Hiring & On-boarding


As organizations grow and thrive to achieve excellence, they increase their workforce by hiring new people. Increasing this capacity is known as hiring and onboarding, which offers an excellent opportunity to engage with potential staff positively. The process of hiring and onboarding requires ticking all the boxes with all legal requirements. This adds legitimacy to the company and also helps mitigate challenges that may arise in the future. Legal aspects need to be observed from the beginning of the interview process until the job applicant is employed.

Before an interview takes place, the job applicant is required to sign a Non-Disclosure Agreement. This is essential if, in the course of seeking the job, the applicant has access to confidential information from the company. With many applicants for a position, it may be a challenge to select the right applicant. The focus should always be on the qualifications to get the right fit.

There should be no discrimination when selecting individuals for a job position. Federal laws state that applicants have protection despite their: –

  • Color
  • Race
  • Age (being above 40 years old)
  • Gender
  • Genetic Information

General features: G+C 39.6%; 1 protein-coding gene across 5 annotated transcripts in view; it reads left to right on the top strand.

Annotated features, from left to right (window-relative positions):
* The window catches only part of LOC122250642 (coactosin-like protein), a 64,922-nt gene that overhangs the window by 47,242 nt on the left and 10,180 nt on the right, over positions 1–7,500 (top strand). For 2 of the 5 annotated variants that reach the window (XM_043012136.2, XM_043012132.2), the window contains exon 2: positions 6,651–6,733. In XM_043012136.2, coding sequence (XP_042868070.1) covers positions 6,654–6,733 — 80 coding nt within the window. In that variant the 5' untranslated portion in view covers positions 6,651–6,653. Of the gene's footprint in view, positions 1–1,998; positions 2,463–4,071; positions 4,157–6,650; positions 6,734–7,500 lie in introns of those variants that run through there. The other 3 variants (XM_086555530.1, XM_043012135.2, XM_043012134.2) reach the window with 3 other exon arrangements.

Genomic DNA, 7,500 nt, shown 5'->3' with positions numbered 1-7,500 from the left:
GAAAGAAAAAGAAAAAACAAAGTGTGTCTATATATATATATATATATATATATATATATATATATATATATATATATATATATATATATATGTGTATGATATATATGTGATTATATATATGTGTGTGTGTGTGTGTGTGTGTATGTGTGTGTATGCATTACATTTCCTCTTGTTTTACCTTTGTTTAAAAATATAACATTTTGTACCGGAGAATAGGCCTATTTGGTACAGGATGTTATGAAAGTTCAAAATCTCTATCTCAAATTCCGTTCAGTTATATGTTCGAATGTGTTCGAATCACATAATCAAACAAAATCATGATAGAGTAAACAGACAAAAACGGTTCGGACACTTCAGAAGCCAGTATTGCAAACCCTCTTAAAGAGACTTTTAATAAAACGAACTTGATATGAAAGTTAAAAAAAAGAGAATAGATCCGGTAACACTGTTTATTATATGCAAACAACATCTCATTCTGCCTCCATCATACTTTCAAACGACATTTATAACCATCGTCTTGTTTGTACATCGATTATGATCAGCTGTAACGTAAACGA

• Religion
  • Citizenship Status
  • Nationality
  • Disability

This list can grow when you consider the laws in specific states. Some laws may protect people based on the: –

  • Sexual orientation
  • Gender expression
  • Medical Conditions
  • Pregnancy
  • AIDS / HIV Infection
  • Political affiliations
  • Military status
  • Ancestry
  • Height and Weight

New employee onboarding requires the following: –

  1. New employees to go through and sign the required tax documents.
  2. Signing of the employee handbook before they begin their first day of work.

For hr compliance, the following process to observe include: –

  1. A comprehensive checklist that outlines the entire onboarding process.
  2. Employee information packet to share with those joining the company. It should contain all the relevant information on their employee rights.

With so many rights to consider, HR managers need to focus on avoiding risks in new hire onboarding as well. These include: –

  1. The salary history of an applicant is confidential, and the applicant does not need to share this information. By keeping to this, the company can ensure that there are no issues with gender disparity.
  2. Reviewing the criminal history of job applicants, as some convictions limit employers regarding which positions a person can be offered.